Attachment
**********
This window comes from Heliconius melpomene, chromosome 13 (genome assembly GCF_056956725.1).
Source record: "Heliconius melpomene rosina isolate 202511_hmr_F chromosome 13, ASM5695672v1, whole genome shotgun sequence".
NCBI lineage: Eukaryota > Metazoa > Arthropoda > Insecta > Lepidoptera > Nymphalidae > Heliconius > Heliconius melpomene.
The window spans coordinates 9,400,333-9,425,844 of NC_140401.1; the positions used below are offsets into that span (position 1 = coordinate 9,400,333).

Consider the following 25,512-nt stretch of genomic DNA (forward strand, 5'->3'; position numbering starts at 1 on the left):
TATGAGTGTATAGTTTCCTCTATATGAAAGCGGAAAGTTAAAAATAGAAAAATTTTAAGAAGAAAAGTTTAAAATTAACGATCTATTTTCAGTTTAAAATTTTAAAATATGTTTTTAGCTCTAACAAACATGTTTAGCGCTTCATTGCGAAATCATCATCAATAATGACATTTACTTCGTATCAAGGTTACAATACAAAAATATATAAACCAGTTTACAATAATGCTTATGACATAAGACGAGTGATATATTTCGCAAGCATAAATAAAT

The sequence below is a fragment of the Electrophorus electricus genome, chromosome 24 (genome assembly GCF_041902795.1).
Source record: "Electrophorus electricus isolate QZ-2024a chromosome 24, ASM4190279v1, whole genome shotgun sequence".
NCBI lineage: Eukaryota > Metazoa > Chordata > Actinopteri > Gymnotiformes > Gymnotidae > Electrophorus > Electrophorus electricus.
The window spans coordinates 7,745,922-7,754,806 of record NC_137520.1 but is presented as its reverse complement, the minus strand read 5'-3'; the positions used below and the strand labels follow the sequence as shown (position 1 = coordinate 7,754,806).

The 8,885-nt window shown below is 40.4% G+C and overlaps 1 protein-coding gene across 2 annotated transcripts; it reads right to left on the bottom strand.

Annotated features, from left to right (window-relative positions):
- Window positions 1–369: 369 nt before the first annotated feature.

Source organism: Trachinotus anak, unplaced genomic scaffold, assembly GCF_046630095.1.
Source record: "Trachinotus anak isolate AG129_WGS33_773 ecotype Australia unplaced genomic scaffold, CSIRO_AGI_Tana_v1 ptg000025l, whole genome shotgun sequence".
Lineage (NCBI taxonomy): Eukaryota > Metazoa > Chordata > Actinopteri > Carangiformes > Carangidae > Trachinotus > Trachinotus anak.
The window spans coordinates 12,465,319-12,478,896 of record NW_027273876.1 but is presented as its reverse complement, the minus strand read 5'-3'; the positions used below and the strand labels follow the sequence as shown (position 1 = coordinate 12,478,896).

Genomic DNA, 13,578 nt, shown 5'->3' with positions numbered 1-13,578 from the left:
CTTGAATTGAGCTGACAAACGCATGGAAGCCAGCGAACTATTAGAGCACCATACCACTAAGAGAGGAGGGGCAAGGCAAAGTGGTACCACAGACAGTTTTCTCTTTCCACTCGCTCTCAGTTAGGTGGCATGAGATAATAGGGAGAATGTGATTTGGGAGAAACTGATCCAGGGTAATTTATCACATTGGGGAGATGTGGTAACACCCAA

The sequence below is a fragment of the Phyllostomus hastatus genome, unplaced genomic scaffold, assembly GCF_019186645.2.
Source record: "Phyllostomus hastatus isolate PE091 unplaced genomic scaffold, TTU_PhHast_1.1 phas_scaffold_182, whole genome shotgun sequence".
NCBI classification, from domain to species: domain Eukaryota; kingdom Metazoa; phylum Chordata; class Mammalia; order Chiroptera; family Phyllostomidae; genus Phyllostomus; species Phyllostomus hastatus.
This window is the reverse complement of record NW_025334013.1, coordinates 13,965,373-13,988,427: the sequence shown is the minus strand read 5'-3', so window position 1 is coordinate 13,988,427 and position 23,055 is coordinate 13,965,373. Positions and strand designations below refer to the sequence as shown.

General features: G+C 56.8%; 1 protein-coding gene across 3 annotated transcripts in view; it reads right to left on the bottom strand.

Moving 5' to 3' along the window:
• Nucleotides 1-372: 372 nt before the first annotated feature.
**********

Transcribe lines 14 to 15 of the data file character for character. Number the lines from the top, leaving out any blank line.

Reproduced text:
Source organism: Trachinotus anak, unplaced genomic scaffold, assembly GCF_046630095.1.
Source record: "Trachinotus anak isolate AG129_WGS33_773 ecotype Australia unplaced genomic scaffold, CSIRO_AGI_Tana_v1 ptg000025l, whole genome shotgun sequence".